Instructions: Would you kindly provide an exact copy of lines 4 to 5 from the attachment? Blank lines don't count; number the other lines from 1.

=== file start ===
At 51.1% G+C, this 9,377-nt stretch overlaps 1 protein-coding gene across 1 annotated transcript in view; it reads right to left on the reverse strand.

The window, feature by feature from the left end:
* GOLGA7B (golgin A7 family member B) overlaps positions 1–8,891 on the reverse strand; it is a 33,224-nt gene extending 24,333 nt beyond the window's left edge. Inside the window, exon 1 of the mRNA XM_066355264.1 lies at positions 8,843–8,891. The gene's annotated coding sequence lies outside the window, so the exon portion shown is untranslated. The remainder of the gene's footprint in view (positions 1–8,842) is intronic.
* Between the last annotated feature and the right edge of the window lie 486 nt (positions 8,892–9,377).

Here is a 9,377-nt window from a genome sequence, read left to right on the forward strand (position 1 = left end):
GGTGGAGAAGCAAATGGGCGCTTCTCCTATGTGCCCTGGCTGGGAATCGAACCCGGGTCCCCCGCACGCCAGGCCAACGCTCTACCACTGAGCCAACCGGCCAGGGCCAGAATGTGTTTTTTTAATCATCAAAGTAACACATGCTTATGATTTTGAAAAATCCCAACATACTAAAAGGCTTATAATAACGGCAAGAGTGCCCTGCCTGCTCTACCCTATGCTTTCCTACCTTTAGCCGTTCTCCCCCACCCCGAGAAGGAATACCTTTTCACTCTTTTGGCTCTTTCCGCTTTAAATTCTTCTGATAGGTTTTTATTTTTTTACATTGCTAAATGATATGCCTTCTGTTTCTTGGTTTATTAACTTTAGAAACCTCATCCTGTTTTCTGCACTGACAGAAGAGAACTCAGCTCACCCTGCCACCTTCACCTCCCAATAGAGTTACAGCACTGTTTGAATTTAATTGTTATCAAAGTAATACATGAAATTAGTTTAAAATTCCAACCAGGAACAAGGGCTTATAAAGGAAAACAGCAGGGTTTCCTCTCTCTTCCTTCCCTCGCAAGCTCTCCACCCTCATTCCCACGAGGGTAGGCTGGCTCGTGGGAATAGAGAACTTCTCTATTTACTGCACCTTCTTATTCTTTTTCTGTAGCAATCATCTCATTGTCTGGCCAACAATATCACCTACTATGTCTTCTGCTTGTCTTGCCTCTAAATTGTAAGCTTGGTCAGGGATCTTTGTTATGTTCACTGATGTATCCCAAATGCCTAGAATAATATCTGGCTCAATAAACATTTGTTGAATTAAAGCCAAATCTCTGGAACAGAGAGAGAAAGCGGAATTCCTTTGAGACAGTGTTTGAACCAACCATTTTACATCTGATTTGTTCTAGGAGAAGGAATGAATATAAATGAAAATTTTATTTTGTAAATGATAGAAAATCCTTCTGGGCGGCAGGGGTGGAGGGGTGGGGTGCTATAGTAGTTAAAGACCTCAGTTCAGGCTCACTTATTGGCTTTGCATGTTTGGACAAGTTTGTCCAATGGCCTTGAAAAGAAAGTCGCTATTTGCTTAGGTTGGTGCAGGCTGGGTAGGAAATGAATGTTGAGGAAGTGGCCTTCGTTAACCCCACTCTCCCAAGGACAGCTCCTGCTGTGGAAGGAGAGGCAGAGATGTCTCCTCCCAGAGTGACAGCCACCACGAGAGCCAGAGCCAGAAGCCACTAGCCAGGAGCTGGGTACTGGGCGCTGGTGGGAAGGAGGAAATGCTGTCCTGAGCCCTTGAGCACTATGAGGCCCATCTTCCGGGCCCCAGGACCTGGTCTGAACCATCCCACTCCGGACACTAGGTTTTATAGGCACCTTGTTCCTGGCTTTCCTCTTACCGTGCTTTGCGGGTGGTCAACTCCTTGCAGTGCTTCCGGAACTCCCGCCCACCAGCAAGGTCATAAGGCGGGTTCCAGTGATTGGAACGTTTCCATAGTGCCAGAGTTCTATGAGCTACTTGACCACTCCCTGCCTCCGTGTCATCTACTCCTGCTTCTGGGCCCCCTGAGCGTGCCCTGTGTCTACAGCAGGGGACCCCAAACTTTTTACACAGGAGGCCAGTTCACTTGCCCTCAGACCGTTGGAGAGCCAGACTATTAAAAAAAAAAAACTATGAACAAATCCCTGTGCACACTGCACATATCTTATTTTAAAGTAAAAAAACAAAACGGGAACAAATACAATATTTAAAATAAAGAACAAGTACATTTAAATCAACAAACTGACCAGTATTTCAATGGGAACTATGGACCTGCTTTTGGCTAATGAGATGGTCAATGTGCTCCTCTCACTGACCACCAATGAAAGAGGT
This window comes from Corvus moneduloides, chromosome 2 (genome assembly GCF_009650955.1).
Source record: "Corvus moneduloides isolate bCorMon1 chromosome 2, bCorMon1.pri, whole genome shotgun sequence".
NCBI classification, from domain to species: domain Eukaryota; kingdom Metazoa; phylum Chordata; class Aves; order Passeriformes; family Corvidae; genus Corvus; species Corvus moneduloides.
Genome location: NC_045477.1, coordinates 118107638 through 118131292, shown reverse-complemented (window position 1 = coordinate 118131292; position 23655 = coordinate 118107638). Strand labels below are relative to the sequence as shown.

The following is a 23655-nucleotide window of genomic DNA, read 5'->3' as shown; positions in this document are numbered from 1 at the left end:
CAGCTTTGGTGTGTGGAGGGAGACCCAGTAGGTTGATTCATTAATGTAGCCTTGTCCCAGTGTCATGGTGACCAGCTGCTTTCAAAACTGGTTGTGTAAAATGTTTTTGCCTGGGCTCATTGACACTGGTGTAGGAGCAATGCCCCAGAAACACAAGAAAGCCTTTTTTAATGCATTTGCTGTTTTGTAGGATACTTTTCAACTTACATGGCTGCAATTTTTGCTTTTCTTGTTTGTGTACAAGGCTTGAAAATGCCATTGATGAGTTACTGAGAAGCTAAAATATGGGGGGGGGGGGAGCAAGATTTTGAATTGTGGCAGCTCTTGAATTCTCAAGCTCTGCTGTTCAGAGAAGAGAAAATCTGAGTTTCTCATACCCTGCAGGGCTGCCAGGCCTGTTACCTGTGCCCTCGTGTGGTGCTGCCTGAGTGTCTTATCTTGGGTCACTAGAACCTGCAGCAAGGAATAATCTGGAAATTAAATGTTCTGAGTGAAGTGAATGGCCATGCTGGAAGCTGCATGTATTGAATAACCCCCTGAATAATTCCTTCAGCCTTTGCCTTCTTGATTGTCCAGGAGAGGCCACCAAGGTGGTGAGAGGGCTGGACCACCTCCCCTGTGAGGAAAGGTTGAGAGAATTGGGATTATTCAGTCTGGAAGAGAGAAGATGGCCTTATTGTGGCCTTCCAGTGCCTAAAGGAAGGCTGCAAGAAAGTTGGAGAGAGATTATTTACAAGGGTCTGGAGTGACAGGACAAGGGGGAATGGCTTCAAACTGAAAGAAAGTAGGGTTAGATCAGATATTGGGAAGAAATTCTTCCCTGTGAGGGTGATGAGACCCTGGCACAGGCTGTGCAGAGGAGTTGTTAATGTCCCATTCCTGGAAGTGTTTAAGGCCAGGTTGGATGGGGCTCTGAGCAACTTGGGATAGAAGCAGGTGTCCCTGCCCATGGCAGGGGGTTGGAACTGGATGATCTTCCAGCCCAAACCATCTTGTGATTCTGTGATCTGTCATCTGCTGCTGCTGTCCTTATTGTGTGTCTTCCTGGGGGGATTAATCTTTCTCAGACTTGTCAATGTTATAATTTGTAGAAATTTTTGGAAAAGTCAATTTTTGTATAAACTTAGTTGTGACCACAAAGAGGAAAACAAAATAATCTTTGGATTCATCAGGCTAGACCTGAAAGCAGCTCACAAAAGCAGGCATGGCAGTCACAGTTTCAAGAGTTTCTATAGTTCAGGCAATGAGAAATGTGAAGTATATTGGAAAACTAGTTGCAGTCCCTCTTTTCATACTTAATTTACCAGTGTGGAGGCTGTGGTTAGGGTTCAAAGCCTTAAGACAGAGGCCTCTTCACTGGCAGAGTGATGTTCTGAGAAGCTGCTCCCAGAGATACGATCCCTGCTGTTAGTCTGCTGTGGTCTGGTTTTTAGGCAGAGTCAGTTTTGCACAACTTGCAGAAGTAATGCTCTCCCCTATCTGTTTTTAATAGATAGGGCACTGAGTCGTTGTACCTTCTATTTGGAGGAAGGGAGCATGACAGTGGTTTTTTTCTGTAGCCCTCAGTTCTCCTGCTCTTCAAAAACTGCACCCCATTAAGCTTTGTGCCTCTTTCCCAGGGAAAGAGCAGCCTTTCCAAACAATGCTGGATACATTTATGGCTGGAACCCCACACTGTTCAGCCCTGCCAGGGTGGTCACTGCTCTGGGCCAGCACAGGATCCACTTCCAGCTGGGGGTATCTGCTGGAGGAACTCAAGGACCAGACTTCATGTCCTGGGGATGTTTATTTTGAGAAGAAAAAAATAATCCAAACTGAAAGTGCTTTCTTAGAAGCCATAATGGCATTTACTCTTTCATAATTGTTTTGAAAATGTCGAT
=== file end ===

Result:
* Between the last annotated feature and the right edge of the window lie 486 nt (positions 8,892–9,377).

Here is a 9,377-nt window from a genome sequence, read left to right on the forward strand (position 1 = left end):